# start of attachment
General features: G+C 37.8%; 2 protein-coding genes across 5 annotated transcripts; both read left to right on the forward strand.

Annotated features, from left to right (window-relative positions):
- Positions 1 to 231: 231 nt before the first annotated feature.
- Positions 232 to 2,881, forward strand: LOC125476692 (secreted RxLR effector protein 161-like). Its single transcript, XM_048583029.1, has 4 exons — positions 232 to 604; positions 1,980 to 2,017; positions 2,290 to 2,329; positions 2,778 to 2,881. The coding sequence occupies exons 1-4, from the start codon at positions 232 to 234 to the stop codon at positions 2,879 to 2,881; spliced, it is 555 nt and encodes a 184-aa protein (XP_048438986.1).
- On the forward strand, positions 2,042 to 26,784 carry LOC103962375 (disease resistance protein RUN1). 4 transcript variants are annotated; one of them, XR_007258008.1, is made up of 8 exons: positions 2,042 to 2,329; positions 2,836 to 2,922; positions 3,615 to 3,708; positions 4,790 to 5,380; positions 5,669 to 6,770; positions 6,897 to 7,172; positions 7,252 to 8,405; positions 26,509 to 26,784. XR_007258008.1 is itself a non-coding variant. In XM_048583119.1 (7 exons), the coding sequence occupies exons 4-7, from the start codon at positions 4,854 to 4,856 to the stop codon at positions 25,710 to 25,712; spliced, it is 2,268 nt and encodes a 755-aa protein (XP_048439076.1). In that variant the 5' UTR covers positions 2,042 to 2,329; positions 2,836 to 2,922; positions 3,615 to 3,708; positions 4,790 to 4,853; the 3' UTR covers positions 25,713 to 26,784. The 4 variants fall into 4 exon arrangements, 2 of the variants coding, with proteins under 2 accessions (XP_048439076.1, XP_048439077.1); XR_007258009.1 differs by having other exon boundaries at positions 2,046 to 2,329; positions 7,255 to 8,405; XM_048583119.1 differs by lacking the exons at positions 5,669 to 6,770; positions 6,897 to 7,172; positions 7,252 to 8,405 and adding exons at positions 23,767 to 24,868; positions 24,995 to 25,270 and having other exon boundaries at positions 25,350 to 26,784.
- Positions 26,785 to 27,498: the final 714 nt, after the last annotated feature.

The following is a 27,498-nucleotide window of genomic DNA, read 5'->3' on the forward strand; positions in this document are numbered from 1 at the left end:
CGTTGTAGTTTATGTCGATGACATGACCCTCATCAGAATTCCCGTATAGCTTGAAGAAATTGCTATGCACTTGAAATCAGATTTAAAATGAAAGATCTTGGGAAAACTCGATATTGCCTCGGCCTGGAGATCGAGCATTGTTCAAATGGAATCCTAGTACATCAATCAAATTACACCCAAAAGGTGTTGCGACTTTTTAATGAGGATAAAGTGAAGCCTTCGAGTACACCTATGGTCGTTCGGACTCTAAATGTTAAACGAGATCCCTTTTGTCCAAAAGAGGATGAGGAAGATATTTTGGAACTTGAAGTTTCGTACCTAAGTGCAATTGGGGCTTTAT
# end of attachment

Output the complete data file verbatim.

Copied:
General features: G+C 37.8%; 2 protein-coding genes across 5 annotated transcripts; both read left to right on the forward strand.

Annotated features, from left to right (window-relative positions):
- Positions 1 to 231: 231 nt before the first annotated feature.
- Positions 232 to 2,881, forward strand: LOC125476692 (secreted RxLR effector protein 161-like). Its single transcript, XM_048583029.1, has 4 exons — positions 232 to 604; positions 1,980 to 2,017; positions 2,290 to 2,329; positions 2,778 to 2,881. The coding sequence occupies exons 1-4, from the start codon at positions 232 to 234 to the stop codon at positions 2,879 to 2,881; spliced, it is 555 nt and encodes a 184-aa protein (XP_048438986.1).
- On the forward strand, positions 2,042 to 26,784 carry LOC103962375 (disease resistance protein RUN1). 4 transcript variants are annotated; one of them, XR_007258008.1, is made up of 8 exons: positions 2,042 to 2,329; positions 2,836 to 2,922; positions 3,615 to 3,708; positions 4,790 to 5,380; positions 5,669 to 6,770; positions 6,897 to 7,172; positions 7,252 to 8,405; positions 26,509 to 26,784. XR_007258008.1 is itself a non-coding variant. In XM_048583119.1 (7 exons), the coding sequence occupies exons 4-7, from the start codon at positions 4,854 to 4,856 to the stop codon at positions 25,710 to 25,712; spliced, it is 2,268 nt and encodes a 755-aa protein (XP_048439076.1). In that variant the 5' UTR covers positions 2,042 to 2,329; positions 2,836 to 2,922; positions 3,615 to 3,708; positions 4,790 to 4,853; the 3' UTR covers positions 25,713 to 26,784. The 4 variants fall into 4 exon arrangements, 2 of the variants coding, with proteins under 2 accessions (XP_048439076.1, XP_048439077.1); XR_007258009.1 differs by having other exon boundaries at positions 2,046 to 2,329; positions 7,255 to 8,405; XM_048583119.1 differs by lacking the exons at positions 5,669 to 6,770; positions 6,897 to 7,172; positions 7,252 to 8,405 and adding exons at positions 23,767 to 24,868; positions 24,995 to 25,270 and having other exon boundaries at positions 25,350 to 26,784.
- Positions 26,785 to 27,498: the final 714 nt, after the last annotated feature.

The following is a 27,498-nucleotide window of genomic DNA, read 5'->3' on the forward strand; positions in this document are numbered from 1 at the left end:
CGTTGTAGTTTATGTCGATGACATGACCCTCATCAGAATTCCCGTATAGCTTGAAGAAATTGCTATGCACTTGAAATCAGATTTAAAATGAAAGATCTTGGGAAAACTCGATATTGCCTCGGCCTGGAGATCGAGCATTGTTCAAATGGAATCCTAGTACATCAATCAAATTACACCCAAAAGGTGTTGCGACTTTTTAATGAGGATAAAGTGAAGCCTTCGAGTACACCTATGGTCGTTCGGACTCTAAATGTTAAACGAGATCCCTTTTGTCCAAAAGAGGATGAGGAAGATATTTTGGAACTTGAAGTTTCGTACCTAAGTGCAATTGGGGCTTTAT